Prospective predictors of the onset of anorexic and bulimic syndromes


  • This study comprises part of Audrey Tyrka's doctoral dissertation research conducted at the University of Pennsylvania. This work was supported by a National Research Service Award from the National Institute of Mental Health (5 F30 MH10819-03) to Audrey Tyrka, and grants from the National Institute of Child Health and Human Development (HD24770) and the W. T. Grant Foundation to Jeanne Brooks-Gunn.



This study investigated prospective predictors of lifetime history diagnoses of partial- and full-syndrome anorexia nervosa and bulimia nervosa (referred to as anorexic syndrome and bulimic syndrome.)


Participants were 157 females who were studied initially in the 7th–10th grades (ages 12–16) and followed-up 2 and 8 years later in middle adolescence (ages 14–18) and young adulthood (ages 20–24), respectively. A telephone interview to determine lifetime history of anorexic and bulimic syndromes was conducted in young adulthood.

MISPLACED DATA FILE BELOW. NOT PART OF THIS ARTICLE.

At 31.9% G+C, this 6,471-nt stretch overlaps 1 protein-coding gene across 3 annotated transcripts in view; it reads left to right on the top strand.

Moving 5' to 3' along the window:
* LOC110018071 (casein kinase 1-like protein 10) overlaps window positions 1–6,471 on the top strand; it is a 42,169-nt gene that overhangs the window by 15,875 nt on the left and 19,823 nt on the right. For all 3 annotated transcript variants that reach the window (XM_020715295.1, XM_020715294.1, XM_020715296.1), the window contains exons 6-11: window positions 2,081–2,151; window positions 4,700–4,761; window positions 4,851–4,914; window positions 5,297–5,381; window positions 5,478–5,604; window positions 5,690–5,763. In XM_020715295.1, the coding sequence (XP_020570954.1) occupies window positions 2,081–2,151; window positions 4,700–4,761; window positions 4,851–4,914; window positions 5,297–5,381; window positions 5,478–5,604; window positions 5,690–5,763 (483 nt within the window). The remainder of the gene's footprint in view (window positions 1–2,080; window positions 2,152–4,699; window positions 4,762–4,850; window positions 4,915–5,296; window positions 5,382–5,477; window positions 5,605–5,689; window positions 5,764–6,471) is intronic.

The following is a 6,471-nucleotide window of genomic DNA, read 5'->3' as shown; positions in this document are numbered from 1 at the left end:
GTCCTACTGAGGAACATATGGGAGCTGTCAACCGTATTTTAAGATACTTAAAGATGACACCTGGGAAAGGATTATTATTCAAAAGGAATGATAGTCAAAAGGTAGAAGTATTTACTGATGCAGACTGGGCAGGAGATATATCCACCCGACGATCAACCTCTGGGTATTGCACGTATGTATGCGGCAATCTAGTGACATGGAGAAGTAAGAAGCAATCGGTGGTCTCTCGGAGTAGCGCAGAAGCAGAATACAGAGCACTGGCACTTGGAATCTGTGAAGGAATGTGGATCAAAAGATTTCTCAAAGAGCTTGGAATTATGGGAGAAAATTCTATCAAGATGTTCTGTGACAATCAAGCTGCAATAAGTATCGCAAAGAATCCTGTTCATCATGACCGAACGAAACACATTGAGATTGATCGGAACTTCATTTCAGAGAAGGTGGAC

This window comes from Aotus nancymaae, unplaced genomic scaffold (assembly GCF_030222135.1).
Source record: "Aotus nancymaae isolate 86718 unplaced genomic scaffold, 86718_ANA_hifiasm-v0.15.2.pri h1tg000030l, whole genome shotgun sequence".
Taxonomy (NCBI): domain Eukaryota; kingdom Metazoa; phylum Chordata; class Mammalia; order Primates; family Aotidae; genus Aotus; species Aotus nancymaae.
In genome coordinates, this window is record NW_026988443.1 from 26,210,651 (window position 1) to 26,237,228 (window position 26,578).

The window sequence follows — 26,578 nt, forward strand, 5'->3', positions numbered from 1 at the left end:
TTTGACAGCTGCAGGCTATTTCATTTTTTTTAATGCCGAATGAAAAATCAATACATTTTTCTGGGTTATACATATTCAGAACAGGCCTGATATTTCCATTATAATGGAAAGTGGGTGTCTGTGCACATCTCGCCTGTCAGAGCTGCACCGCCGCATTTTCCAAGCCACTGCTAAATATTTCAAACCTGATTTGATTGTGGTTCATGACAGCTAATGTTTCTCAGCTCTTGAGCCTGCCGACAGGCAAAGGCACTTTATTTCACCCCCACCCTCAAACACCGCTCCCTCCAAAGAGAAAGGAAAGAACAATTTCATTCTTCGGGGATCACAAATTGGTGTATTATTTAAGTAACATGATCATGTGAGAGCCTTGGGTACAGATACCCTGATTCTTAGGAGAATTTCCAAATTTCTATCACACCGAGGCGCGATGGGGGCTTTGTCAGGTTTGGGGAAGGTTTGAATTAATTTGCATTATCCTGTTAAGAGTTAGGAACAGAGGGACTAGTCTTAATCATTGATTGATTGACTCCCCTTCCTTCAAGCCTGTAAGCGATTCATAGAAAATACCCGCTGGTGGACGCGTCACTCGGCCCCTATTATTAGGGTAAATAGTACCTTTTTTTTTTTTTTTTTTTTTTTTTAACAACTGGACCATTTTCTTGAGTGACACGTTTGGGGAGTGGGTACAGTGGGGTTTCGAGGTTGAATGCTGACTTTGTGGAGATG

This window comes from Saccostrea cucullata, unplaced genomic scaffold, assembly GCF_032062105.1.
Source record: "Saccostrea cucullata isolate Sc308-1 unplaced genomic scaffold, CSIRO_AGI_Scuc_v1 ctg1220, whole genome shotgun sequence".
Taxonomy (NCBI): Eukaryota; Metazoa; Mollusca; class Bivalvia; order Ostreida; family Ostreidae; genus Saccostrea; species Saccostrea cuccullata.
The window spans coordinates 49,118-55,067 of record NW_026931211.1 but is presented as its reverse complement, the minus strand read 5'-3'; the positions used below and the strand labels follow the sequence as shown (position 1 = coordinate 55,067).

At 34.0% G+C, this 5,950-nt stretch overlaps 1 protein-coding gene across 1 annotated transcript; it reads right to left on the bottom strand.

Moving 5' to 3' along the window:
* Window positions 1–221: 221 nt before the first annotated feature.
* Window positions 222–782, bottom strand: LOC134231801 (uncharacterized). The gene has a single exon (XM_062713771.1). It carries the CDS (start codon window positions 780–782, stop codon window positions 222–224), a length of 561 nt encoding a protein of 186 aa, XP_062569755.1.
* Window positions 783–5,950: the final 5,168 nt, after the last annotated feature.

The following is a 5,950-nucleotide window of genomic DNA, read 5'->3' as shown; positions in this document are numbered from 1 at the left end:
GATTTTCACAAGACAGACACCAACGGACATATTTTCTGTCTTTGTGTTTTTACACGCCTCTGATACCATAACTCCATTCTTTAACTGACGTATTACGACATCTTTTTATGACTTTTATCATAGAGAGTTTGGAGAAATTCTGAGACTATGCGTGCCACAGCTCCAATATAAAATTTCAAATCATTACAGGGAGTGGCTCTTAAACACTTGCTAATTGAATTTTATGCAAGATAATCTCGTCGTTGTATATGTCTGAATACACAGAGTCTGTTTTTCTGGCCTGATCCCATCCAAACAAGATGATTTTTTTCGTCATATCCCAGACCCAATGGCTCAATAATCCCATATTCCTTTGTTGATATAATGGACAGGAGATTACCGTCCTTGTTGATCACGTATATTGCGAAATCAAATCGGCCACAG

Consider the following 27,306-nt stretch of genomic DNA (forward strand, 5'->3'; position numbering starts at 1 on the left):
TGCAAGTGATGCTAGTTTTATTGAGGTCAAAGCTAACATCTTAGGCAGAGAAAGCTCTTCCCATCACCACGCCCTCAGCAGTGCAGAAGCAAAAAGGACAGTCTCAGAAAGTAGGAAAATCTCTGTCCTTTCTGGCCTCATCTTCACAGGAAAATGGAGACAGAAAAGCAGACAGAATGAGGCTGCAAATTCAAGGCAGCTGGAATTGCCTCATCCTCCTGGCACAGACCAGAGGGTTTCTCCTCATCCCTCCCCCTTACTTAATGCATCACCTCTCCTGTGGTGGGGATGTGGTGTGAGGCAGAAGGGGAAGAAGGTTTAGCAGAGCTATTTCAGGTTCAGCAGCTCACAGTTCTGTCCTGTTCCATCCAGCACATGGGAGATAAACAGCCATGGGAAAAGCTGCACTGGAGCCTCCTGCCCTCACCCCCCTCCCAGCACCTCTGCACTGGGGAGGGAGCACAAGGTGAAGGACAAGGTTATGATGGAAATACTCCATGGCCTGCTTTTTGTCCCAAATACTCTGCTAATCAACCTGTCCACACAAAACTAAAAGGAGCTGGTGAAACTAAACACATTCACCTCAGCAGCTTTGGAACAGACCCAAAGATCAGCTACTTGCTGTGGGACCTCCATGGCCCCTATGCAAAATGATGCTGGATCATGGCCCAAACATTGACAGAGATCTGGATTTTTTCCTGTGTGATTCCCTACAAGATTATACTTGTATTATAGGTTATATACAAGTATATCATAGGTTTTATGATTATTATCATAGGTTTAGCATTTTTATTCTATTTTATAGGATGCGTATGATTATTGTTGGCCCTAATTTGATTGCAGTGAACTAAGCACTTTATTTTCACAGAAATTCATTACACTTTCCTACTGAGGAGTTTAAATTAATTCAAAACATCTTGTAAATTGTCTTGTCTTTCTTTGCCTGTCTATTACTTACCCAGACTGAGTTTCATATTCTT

In multivariate analyses controlling for initial eating symptoms, initial perfectionism and low body weight predicted young adult onset of anorexic syndrome, and initial negative emotion predicted young adult onset of bulimic syndrome.


Our findings suggest that adolescent girls who are initially thin and also adhere to perfectionistic standards may be at risk for developing anorexic syndrome. For bulimia, negative affect may contribute to the development of the binge–purge cycle. © 2002 by Wiley Periodicals, Inc. Int J Eat Disord 32: 282–290, 2002.